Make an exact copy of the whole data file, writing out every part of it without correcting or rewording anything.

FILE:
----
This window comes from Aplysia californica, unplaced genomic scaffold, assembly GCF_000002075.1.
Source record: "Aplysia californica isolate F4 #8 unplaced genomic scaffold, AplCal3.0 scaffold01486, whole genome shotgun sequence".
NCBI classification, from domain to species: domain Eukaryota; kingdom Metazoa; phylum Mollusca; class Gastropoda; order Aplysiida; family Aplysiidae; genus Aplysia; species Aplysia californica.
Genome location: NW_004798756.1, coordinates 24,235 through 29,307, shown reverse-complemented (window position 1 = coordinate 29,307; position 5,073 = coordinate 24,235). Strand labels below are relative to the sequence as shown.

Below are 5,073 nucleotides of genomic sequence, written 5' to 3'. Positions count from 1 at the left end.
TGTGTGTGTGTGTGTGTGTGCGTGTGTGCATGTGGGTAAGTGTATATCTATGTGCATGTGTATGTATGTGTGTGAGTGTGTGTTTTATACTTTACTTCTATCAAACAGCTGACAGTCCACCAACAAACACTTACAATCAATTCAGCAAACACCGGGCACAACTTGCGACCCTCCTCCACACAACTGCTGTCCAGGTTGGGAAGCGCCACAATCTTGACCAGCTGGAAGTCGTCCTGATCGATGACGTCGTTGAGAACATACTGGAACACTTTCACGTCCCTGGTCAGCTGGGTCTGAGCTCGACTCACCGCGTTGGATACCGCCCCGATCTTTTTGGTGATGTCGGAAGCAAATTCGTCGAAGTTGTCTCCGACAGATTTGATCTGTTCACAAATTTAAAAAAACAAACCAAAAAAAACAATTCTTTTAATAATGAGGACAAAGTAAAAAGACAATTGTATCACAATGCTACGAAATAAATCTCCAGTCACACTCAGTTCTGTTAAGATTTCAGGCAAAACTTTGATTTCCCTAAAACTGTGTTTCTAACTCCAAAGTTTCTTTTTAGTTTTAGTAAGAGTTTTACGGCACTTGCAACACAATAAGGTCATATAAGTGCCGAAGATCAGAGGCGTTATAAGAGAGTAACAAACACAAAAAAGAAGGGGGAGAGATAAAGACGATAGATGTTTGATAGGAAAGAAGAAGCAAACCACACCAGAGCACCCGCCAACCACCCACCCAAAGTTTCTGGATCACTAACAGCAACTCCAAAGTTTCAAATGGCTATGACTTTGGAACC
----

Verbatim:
This window comes from Aplysia californica, unplaced genomic scaffold, assembly GCF_000002075.1.
Source record: "Aplysia californica isolate F4 #8 unplaced genomic scaffold, AplCal3.0 scaffold01486, whole genome shotgun sequence".
NCBI classification, from domain to species: domain Eukaryota; kingdom Metazoa; phylum Mollusca; class Gastropoda; order Aplysiida; family Aplysiidae; genus Aplysia; species Aplysia californica.
Genome location: NW_004798756.1, coordinates 24,235 through 29,307, shown reverse-complemented (window position 1 = coordinate 29,307; position 5,073 = coordinate 24,235). Strand labels below are relative to the sequence as shown.

Below are 5,073 nucleotides of genomic sequence, written 5' to 3'. Positions count from 1 at the left end.
TGTGTGTGTGTGTGTGTGTGCGTGTGTGCATGTGGGTAAGTGTATATCTATGTGCATGTGTATGTATGTGTGTGAGTGTGTGTTTTATACTTTACTTCTATCAAACAGCTGACAGTCCACCAACAAACACTTACAATCAATTCAGCAAACACCGGGCACAACTTGCGACCCTCCTCCACACAACTGCTGTCCAGGTTGGGAAGCGCCACAATCTTGACCAGCTGGAAGTCGTCCTGATCGATGACGTCGTTGAGAACATACTGGAACACTTTCACGTCCCTGGTCAGCTGGGTCTGAGCTCGACTCACCGCGTTGGATACCGCCCCGATCTTTTTGGTGATGTCGGAAGCAAATTCGTCGAAGTTGTCTCCGACAGATTTGATCTGTTCACAAATTTAAAAAAACAAACCAAAAAAAACAATTCTTTTAATAATGAGGACAAAGTAAAAAGACAATTGTATCACAATGCTACGAAATAAATCTCCAGTCACACTCAGTTCTGTTAAGATTTCAGGCAAAACTTTGATTTCCCTAAAACTGTGTTTCTAACTCCAAAGTTTCTTTTTAGTTTTAGTAAGAGTTTTACGGCACTTGCAACACAATAAGGTCATATAAGTGCCGAAGATCAGAGGCGTTATAAGAGAGTAACAAACACAAAAAAGAAGGGGGAGAGATAAAGACGATAGATGTTTGATAGGAAAGAAGAAGCAAACCACACCAGAGCACCCGCCAACCACCCACCCAAAGTTTCTGGATCACTAACAGCAACTCCAAAGTTTCAAATGGCTATGACTTTGGAACC